Kazuyo Sejima and Ryue Nishizawa have won the Pritzker. Building’s Ike Ijeh gives his verdict

This year's Pritzker prize has been won by celebrated Japanese architects Kazuyo Sejima and Ryue Nishizawa. Both are partners of SANAA, the practice they set up together in 1995. The Pritzker is seen as the highest possible architectural accolade and it has been won by some of the most successful architects of modern times, including Norman Foster and Oscar Niemeyer.

Building architectural correspondent Ike Ijeh gives his verdict.

SANAA's work is renowned for its sculptural simplicity, structural ambition and visual understatement. Its forms are simple yet dramatic, often comprised of large expanses of ultra-clear glass interwoven between dynamic expanses of masonry and structure. Intrinsically concerned with subtly manipulating light and transparency, particularly from internal perspectives, its work has a fluidity and motion that enables it to relate with equal effectiveness to either natural landscapes or urban conditions.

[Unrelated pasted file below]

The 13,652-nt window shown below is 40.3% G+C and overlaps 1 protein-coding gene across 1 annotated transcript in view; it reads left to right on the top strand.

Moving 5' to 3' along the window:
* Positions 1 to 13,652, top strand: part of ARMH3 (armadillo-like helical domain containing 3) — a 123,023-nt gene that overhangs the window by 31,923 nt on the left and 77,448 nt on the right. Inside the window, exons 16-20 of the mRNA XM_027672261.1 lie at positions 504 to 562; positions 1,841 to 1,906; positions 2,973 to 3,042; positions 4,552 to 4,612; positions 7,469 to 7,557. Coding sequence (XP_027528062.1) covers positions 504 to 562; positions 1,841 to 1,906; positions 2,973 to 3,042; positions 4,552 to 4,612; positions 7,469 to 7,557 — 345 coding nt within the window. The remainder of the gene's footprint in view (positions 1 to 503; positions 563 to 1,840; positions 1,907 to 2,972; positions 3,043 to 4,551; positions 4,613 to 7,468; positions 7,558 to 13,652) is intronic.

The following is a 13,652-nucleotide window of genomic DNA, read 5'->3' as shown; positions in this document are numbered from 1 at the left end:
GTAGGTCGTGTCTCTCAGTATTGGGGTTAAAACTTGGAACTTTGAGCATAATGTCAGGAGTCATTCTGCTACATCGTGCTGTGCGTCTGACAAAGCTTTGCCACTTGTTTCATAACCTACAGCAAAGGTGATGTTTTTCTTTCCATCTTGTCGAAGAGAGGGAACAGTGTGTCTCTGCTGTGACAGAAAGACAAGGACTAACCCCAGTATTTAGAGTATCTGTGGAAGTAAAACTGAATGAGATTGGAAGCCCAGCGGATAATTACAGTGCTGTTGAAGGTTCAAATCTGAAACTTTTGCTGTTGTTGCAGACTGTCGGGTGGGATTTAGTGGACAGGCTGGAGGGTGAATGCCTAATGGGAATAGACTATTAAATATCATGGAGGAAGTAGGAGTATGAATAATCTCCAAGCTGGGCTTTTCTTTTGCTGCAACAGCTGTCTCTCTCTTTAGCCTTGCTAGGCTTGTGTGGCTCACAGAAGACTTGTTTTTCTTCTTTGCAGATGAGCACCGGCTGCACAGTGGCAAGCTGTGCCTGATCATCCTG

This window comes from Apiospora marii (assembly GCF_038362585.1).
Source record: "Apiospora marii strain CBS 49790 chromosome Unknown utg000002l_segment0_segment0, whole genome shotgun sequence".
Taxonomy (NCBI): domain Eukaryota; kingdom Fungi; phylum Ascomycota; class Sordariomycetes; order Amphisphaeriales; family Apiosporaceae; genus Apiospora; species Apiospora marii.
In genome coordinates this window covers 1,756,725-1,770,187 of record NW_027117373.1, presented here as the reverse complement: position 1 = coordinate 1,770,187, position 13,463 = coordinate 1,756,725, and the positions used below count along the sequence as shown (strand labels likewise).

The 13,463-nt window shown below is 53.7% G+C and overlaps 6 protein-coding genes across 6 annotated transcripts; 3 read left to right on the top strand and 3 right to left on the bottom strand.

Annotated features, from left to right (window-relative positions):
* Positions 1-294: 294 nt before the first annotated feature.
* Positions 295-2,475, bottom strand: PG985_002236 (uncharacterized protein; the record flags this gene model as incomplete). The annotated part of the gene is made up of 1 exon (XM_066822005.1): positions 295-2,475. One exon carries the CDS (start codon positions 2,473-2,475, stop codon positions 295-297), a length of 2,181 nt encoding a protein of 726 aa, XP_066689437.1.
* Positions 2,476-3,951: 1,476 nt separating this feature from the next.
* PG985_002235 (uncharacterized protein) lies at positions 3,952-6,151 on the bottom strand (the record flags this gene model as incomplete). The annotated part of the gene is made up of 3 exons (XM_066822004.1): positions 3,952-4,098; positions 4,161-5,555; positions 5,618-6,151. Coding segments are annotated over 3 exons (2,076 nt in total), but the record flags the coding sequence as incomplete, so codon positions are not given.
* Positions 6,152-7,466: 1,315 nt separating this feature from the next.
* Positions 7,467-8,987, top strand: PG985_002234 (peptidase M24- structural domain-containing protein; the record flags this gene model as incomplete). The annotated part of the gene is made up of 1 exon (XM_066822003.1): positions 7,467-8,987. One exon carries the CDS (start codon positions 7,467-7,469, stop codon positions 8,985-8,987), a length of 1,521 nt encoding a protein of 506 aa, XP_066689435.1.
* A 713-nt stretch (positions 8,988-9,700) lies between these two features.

Its New Museum of Contemporary Art in New York, opened two years ago to widespread critical acclaim, is a striking assortment of precariously stacked aluminium-mesh boxes that contrasts its dynamic urban form with its subtle interior backdrops. Conversely, its 2009 Serpentine Gallery pavilion, an amorphously shaped, mirrored metallic shelter whose myriad reflections distorted both its form and the natural landscape around it, is a perfect example of the firm's contextual sensitivity. The strength and beauty of SANAA's work is in its understatement and as such it provides the perfect, poetic tonic to the 'iconic' buildings many of its peers strive for.